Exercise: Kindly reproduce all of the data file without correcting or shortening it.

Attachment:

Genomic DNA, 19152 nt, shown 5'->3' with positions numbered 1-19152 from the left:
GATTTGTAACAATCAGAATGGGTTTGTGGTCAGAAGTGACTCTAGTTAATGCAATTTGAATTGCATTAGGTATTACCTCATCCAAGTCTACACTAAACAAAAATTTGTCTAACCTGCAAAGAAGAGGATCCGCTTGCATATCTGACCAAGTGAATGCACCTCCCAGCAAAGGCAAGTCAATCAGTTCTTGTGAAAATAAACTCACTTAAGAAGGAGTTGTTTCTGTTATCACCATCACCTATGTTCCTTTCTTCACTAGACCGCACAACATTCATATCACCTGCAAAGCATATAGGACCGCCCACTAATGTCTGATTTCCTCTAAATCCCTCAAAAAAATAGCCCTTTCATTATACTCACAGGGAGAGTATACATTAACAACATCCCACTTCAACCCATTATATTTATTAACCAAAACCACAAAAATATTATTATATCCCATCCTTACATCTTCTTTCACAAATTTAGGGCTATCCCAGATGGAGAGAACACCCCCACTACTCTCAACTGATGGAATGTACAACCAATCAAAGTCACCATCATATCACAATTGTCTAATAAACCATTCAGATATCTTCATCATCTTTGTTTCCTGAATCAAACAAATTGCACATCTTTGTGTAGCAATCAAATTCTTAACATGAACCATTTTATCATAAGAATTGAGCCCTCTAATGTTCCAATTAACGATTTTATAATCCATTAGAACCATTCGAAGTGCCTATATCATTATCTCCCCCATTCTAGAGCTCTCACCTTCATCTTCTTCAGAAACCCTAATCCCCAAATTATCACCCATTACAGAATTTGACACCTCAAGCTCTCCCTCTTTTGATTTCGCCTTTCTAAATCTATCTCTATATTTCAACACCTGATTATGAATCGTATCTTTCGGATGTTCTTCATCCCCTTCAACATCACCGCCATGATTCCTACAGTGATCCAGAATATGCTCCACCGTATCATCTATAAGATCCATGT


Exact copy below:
Genomic DNA, 19152 nt, shown 5'->3' with positions numbered 1-19152 from the left:
GATTTGTAACAATCAGAATGGGTTTGTGGTCAGAAGTGACTCTAGTTAATGCAATTTGAATTGCATTAGGTATTACCTCATCCAAGTCTACACTAAACAAAAATTTGTCTAACCTGCAAAGAAGAGGATCCGCTTGCATATCTGACCAAGTGAATGCACCTCCCAGCAAAGGCAAGTCAATCAGTTCTTGTGAAAATAAACTCACTTAAGAAGGAGTTGTTTCTGTTATCACCATCACCTATGTTCCTTTCTTCACTAGACCGCACAACATTCATATCACCTGCAAAGCATATAGGACCGCCCACTAATGTCTGATTTCCTCTAAATCCCTCAAAAAAATAGCCCTTTCATTATACTCACAGGGAGAGTATACATTAACAACATCCCACTTCAACCCATTATATTTATTAACCAAAACCACAAAAATATTATTATATCCCATCCTTACATCTTCTTTCACAAATTTAGGGCTATCCCAGATGGAGAGAACACCCCCACTACTCTCAACTGATGGAATGTACAACCAATCAAAGTCACCATCATATCACAATTGTCTAATAAACCATTCAGATATCTTCATCATCTTTGTTTCCTGAATCAAACAAATTGCACATCTTTGTGTAGCAATCAAATTCTTAACATGAACCATTTTATCATAAGAATTGAGCCCTCTAATGTTCCAATTAACGATTTTATAATCCATTAGAACCATTCGAAGTGCCTATATCATTATCTCCCCCATTCTAGAGCTCTCACCTTCATCTTCTTCAGAAACCCTAATCCCCAAATTATCACCCATTACAGAATTTGACACCTCAAGCTCTCCCTCTTTTGATTTCGCCTTTCTAAATCTATCTCTATATTTCAACACCTGATTATGAATCGTATCTTTCGGATGTTCTTCATCCCCTTCAACATCACCGCCATGATTCCTACAGTGATCCAGAATATGCTCCACCGTATCATCTATAAGATCCATGT